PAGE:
In a bid to cut costs, Mr Liu and Ms Wu have no interest in buying a house in Beijing. Ms Wu explains: “Buying a house is out of the question, as many people won’t be able to afford one. Everyone will then resort to renting. It’s only a matter of time that renting will become the norm. More people will choose to rent as a way of life.”
"Currently, the easy paths have been taken and uncharted territories lie ahead. With the China-US trade war, the world’s losing its faith in China. If our kids want to study in the United States, we are faced with hostility. What the current generation is facing now is far worse than what the young people of the 1980s and 1990s faced." - Professor Yu Hai
In an interview with Lianhe Zaobao, Professor Yu Hai, 67, of Fudan University’s Sociology Department, says: “The youths now don’t have good opportunities like we used to have.”
Back when he was attending university in the 1980s, the economic reform had just started and China was opening up to the rest of the world. It did not matter that the young were poor; they were filled with aspiration and hope, living by the mantra of “just keep moving forward”. In the 1990s, China’s economic growth made a tremendous leap and everyone was looking to improve their lives. This propelled the youths to greater heights. By the 21st century, within 10 years of rapid growth, China had become the world’s second-largest economy. The Chinese then were optimistic and confident.
Prof Yu notes: “Currently, the easy paths have been taken and uncharted territories lie ahead. With the China-US trade war, the world’s losing its faith in China. If our kids want to study in the United States, we are faced with hostility. What the current generation is facing now is far worse than what the young people of the 1980s and 1990s faced.”
Mr Liu agrees: “Comparing my material comforts and education level with that of my parents, I’m better off. But I find myself worrying even more, especially with the tough competition that living in the city entails.”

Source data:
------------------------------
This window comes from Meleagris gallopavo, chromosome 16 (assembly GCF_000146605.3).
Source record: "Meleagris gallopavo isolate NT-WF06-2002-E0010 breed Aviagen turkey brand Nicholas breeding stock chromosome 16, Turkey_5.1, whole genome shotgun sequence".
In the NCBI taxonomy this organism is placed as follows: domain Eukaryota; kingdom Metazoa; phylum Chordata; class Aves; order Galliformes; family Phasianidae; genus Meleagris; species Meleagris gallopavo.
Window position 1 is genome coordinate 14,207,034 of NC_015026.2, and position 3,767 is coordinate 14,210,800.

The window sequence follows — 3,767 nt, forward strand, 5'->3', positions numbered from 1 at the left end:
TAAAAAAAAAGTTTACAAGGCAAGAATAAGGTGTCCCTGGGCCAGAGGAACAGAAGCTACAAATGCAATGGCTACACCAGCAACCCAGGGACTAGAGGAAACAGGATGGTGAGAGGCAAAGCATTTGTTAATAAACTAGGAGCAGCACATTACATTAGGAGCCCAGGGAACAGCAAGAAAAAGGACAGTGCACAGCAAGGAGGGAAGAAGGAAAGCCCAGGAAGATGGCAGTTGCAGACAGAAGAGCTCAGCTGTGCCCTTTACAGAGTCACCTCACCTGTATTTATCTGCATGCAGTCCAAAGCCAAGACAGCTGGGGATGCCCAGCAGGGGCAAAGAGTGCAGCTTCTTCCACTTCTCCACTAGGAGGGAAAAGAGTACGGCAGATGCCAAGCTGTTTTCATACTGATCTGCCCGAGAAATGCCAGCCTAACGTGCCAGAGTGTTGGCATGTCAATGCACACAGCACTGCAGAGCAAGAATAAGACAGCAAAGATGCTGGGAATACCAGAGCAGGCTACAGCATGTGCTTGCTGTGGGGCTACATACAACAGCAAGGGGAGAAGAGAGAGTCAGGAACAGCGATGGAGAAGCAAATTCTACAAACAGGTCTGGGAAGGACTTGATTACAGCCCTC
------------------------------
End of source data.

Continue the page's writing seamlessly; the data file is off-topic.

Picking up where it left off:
Overtime and side hustles
According to a report by the National Bureau of Statistics of China released in March 2019, a day in the life of a Beijing youth typically comprises 10 hours of work and two hours of commute. Even on rest days, they work an average of 7 hours and 42 minutes. The relentless nature of work has become such a reality that netizens and certain state media have rallied to “stop the norm of working overtime”.
"I have a classmate who’s married and has kids, but I’m studying in Peking University. I’ve just embarked on a road with endless possibilities, but it’s the end of the road for her." - Ms Wu Jia, 24-year-old Peking University master’s student
Some young people are even holding more than one job. According to research by Tsingyan Research and Nanjing University Zijin Media Think Tank last year, there are at least 70 million “amphibious youths” who hold a full-time job and have a side hustle. These side hustles include running a WeChat business, owning a Taobao store, being a ride-share driver, giving tuition and so on. Close to half of the respondents explained this was because their full-time job was not paying enough.
For beipiaos such as Ms Wu and Mr Liu, in spite of life’s challenges and worries, they still believe they have the power to change their lives with hard work.
Ms Wu explains: “Unless you’re the descendant of aristocrats, you can only change your destiny through blood, sweat and tears. It’s the same with me. If I didn’t work hard, I may still be in a small town in Henan. I have a classmate who’s married and has kids, but I’m studying in Peking University. I’ve just embarked on a road with endless possibilities, but it’s the end of the road for her.”
In 20 years, Post-90s like Ms Wu, Mr Liu and Mr Wu will become important players in society. China’s future development hinges on their successes and failures, and their faith and trust in their homeland. Inevitably, this generation is under close scrutiny of the national leaders.
In January 2019, Chinese President Xi Jinping, also General Secretary of the Communist Party of China, emphasised the importance of the younger generation’s ideological and political work at a conference for the prevention and mitigation of major risks. He highlighted the importance of moulding the worldview, life values and moral system of youths, so that they can live and breathe the ideology of socialism.
A Communist Party member in his 20s shared that the thoughts and feelings of young people are taken very seriously. For instance, there are worries that they are under tremendous stress, which could in turn lead to a buildup of negative feelings and dissatisfaction towards the nation’s leaders.
He adds: “Economic depression and the property bubble may cause a loss in resources and talent. Middle-class families may consider immigrating. It will be a great loss if China fails to retain its young talents.”
The rise of individualism
With increasing affluence and Western influences, China’s youth are increasingly individualistic, which is a new challenge for its leaders. People are quick to judge and less submissive to authority. In a report analysing the political attitudes of the Post-80s, Dr. Shan Wei, Research Fellow at the East Asian Institute, National University of Singapore, writes that this situation is commonplace in any society that is becoming wealthier and enjoying economic growth and modernisation.